Big Mo is a fringe-starter for some teams but is a viable first man off the bench with his scoring and rebounding. While Speights may jack up a lot of shots when he is on the court, you can’t argue that he fills a need with his instant scoring off the bench. As long as a team isn’t looking for him to lock down an opposing big man, you have a real find in the former Clipper.

Mason Plumlee C (Restricted FA)

PPG: 10.4 REBS: 7.5 AST: 3.5 FG% 53.9

The Nuggets plan on bringing back Plumlee, but with players like Nikola Jokic and now Paul Millsap ahead of him, it will only be as a backup. In splitting time between Portland and Denver last season, Plumlee put up decent enough numbers that could have warranted him some free-agent attention. The Nuggets look set to make a qualifying offer with no other teams showing interest so, it looks like, for now, Plumlee will have to bide his time on the bench.

JaMychal Green PF/C (Restricted FA)

PPG: 8.9 REBS 7.1 FG%: 50.0 3PT% 37.9

Green really should be in line for a decent payday after this season but, with his restricted free-agent status, the ball is, figuratively, in the court of Memphis on what they would like to do with him. A reliable defender who can also step back and shoot the three occasionally, Green is commodity that most teams would be willing to pay good money for.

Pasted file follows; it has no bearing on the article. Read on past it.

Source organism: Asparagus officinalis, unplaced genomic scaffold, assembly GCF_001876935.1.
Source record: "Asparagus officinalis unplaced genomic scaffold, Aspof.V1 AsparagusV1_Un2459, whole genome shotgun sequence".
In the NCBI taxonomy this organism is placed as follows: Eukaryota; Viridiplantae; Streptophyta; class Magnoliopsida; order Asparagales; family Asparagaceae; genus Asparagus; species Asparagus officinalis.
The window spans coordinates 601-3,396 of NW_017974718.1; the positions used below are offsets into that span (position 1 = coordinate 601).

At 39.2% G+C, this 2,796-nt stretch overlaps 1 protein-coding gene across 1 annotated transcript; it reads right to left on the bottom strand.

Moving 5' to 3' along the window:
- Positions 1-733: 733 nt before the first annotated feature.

Derrick Rose PG

PPG: 18.0 REBS 3.8 AST: 4.4 STL: 0.7

Don’t get fooled by the name, Rose is on the market looking for a home for a reason. Any team that takes a chance on the ex-Knick is inheriting a lot of baggage, including multiple injuries and a messy separation in New York. In this phase of his career and on the right kind of deal, Rose has the potential of being a low-risk, high-reward signing.

Nikola Mirotic PF (Restricted FA)

PPG: 10.6 REBS: 5.5 FG% 41.3 3PTFG% 34.2

On a Bulls team that is in full rebuilding mode and with his own restricted, free-agent status, Mirotic figures to land back in the Windy City for next season. As a secondary player last season, the forward put up decent numbers with a chance to have a bigger role this season. The team has stated they want him back, so look for Mirotic to build on last season’s improvements.

Ian Clark PG/SG

PPG: 6.8 AST: 1.2 FG% 48.7 3PTFG% 37.4

Coming off a career-high in points, games played and minutes, the future looks bright for Clark. In finally getting decent playing time with the world champion Warriors, Clark was trusted to knock down shots when called upon and did a decent job backing up Steph Curry this past season. While he may not be a bona-fide starter in the league, you can never have too many good shooters on a squad and Clark fits that bill to a T.

Tony Allen SG

PPG: 9.1 REBS: 5.5 AST: 1.4 STL: 1.6